Art galleries

Spreading the light! Emphasizing the importance of preserving nature

Last night, the Japanese artist living in Zagreb Akiko Sato, and the Italian artist Manolo Benvenuti presented their light installations that illuminated the Lazareti plateau, spreading – in addition to light – consciousness about the importance of protecting the environment and preserving natural beauties of Dubrovnik.

In response to the invitation of Gaella Gottwald, creative manager of the Lazareti, the creation of installations began on 12 December. As the carriers of light, the seagulls will be displayed until the end of the 3rd Dubrovnik Winter Festival, adding their artistic light to the city’s holiday illuminations.

By following and developing the concept linked to the initial idea of the Lazareti as an international platform for collaboration, creativity encouragement and inclusiveness of the residents, Akiko Sato decided to present to Dubrovnik the international non-violent Water Protectors movement, which has received worldwide attention and support and created unity among indigenous people, unseen before in history. The teepee tent is a symbol of Native Americans, and one of the first habitats and symbols of community. The message Akiko Sato is trying to convey to Dubrovnik is the importance of environmental protection and of community building.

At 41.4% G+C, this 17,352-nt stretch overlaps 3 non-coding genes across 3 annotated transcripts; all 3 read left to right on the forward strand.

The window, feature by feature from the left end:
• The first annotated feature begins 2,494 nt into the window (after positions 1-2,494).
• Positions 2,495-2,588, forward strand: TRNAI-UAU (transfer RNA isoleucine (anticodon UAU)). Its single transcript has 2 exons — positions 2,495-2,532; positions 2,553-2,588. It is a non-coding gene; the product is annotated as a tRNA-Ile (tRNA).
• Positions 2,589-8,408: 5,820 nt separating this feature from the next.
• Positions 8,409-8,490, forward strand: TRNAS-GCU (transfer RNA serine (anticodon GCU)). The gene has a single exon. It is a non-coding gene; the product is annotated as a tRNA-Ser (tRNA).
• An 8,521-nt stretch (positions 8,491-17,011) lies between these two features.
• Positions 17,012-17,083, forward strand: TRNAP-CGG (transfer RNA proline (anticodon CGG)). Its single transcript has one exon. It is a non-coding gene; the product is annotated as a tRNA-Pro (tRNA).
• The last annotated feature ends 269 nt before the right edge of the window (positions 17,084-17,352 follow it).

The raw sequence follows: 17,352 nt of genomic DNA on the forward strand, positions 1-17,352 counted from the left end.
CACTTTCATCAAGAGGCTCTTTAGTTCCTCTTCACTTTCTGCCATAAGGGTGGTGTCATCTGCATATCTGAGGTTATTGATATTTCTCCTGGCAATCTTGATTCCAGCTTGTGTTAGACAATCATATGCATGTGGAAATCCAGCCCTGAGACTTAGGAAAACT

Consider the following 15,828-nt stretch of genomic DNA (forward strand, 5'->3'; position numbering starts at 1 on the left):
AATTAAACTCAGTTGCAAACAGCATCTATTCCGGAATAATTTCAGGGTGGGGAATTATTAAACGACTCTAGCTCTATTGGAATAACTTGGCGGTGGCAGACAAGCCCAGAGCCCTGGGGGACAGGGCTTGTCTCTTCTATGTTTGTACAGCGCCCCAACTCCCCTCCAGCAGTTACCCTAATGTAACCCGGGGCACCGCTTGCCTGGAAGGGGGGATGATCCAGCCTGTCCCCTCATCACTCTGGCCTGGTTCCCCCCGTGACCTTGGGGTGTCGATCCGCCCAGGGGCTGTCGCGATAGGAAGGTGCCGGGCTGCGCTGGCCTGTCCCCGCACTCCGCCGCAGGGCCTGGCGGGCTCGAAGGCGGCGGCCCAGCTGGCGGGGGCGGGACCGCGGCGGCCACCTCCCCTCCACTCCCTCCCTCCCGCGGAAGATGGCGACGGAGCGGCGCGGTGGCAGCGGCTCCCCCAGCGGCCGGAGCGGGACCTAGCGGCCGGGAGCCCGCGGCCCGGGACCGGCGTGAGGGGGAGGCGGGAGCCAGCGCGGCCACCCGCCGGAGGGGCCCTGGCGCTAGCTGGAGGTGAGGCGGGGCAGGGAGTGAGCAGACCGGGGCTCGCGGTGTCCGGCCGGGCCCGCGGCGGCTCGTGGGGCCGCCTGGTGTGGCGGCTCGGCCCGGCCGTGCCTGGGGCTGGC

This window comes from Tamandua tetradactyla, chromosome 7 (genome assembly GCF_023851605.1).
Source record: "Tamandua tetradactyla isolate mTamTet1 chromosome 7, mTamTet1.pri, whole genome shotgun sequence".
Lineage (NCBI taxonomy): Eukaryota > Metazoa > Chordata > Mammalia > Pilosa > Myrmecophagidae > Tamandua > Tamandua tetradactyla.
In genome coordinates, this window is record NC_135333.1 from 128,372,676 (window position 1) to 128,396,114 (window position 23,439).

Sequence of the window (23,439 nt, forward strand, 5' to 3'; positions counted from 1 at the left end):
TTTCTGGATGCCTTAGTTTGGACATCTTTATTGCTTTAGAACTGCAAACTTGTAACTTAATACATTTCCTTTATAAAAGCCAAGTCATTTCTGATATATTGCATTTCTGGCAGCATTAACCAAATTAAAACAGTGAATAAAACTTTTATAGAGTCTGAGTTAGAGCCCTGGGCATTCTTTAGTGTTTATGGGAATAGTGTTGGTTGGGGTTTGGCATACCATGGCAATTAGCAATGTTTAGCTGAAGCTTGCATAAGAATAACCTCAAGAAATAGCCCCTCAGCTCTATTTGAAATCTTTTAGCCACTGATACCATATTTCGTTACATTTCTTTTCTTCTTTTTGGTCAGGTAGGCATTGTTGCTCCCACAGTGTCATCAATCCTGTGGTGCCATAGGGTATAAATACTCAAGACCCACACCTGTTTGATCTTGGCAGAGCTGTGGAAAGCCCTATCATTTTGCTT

Manolo Benvenuti visited Croatia this summer. He conceptualised his Dubrovnik installation fascinated by the sea and seagulls, as his main associations with Dubrovnik.

In Hindu mythology, the seagull is the carrier of light, which served as inspiration for Benvenuti’s light installation. Because of the increased pollution of the sea and massive amounts of plastics which is being thrown into it, many seagulls and fish are dying ingesting micro plastic particles which ultimately end up in the food chain. It is predicted that there will be more plastics than fish in the sea by 2050.

Both installations are made of recycled materials, and the Dubrovnik public, the pupils of the neighbouring schools, young artists and even visitors to Dubrovnik joined the process of their creation in the course of last ten days.